Aerosol Arsenal to NY Underwater: environmental works by Chip Lord from Ant Farm to the present
At Microscope Gallery, January 28 2018
A screening of three recent video works by Lord – including a New York Premiere – preceded by a presentation of four historical performances and installations by Ant Farm made in the years 1970-75, and followed by a conversation with the artist and.
The first three works, produced collaboratively in the 1970s by media, art, and architecture group Ant Farm, manifest a dawning awareness of the impact of humans on the environment. Ant Farm, trained as architects and turned on to Marshall McLuhan, were particularly tuned-in to interactions between humans, the built environment, and the surrounding media ecology. A series of “Clean Air Acts” legislated in the 60s, as well as the founding of the EPA in 1970, brought a novel discussion of the effects of air pollution on human health into the mainstream media. Pollution from motor vehicles and aerosol propellants in consumer products was of particular concern, since — unlike abstract, faraway industrial factories — cars, hairspray, and Cheez-Whiz were central to the average American’s daily routine and self-conception. Ant Farm, who were obsessed with the aesthetic of cars, futuristic utopias and dystopias, and American consumerism, used an array of media to gleefully plumb the ambiguities of these iconic and ironic symbols of convenience, freedom, and prosperity.
Chip Lord, one of Ant Farm’s founders and principals, continues to use the techniques of experimental documentary video developed by media pioneers in the late 60s and early 70s. These contemporary documents witness the shift in environmental consciousness and anxieties from air pollution and human health to systemic compounding effects and planetary survival.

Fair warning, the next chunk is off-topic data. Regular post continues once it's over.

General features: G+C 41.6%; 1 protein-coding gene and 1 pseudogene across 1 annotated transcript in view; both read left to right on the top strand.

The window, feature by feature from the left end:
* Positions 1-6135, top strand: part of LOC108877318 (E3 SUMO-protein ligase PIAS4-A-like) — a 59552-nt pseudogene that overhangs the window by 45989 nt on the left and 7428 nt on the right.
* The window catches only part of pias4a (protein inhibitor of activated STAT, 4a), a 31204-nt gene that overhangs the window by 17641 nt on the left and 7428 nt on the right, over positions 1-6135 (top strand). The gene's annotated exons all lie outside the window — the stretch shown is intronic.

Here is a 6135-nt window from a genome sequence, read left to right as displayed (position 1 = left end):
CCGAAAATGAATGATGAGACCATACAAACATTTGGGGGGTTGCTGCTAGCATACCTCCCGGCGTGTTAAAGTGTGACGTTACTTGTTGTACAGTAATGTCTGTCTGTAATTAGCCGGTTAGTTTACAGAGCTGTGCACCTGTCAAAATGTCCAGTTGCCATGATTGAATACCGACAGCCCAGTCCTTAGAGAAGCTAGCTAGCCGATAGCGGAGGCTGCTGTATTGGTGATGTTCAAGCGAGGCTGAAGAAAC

Slide show presentation of the following works by Ant Farm:
Gas Station, performance, 1970 — This was part of an Experiments in Art and Technology conference held at USC, Los Angeles. An aggressive performance connecting the phenomenon of smog and the proliferation of gas stations in 1970 Los Angeles.
Clean Air Pod, performance, 1970 — In Living Archive 7: Ant Farm Felicity Scott describes the Clean Air Pod performance this way: “Dressed in lab coats and gas masks, and with the pillow referred to as the Clean Air Pod (or CAP 1500), Ant Farm staged Air Emergency as a savvy piece of ‘media theater’, ‘pollution art’, or ‘life art’ that wryly captured the escalating sense of the destruction and militarization of the environment.”
Aerosol Arsenal, sculptural time capsule, 1975 — When scientists discovered that the fluorocarbons in aerosol cans were destroying the ozone layer of the atmosphere, Ant Farm responded with a time capsule containing aerosol products of the day.
Cadillac Ranch, 1974 — This well-known and on-going public sculpture was created by Ant Farm in Amarillo, Texas as an evolutionary monument to the tail fin as an automotive design element.
Seagram Dark, 2017, 4 minutes 44 seconds
was shot at the public plaza in front of the Seagram Building on Park Avenue, a building considered a “modern masterpiece” when completed in 1958. Workers come and go into the dark monolith, but there’s life on the plaza.
New York Underwater, 2014, 4 minutes
an experimental video made after Hurricane Sandy inundated parts of Brooklyn in 2012. It’s raining in Times Square, the sea is rising, and tourists keep coming.
Miami Beach Elegy, 2017, 30 minutes (New York Premiere)
This is a portrait and a visual poem on 2016’s Miami Beach, as it stands on the edge of rising sea level. Meant to be a memento mori to Miami Beach, before the sea took it.
The group Ant Farm worked the radical fringe of architecture from 1968 – 1978 and in the process migrated to video, performance, public art, graphic design and Art. Chip Lord was the co-founder of Ant Farm with Doug Michels in 1968.
Chip Lord was trained as an architect, and was a founding partner of Ant Farm in 1968. He produced the video art classics Media Burn and The Eternal Frame as well as the public sculpture, Cadillac Ranch in Amarillo Texas with Ant Farm. His work blends documentary and experimental practice and moves between video, photography and installation. An abiding interest in the culture of transportation systems led to The Executive Air Traveler, 1980, a photo series, updated to Airspaces, 2000 – 2011 and To & From LAX, a public video installation in 2010. His interest in cities dates to 1990 and the film about Tokyo, The Aroma of Enchantment. Miami Beach Elegy is part of an on-going series about cities that face rising sea level. Lord’s work is included in the collections of the Museum of Modern Art, The Tate Modern, San Francisco Museum of Modern Art, the FRAC Centre, the Pompidou Centre, and Berkeley Art Museum and Pacific Film Archive. He is Professor Emeritus in the Department of Film & Digital Media, U.C. Santa Cruz, and lives in San Francisco.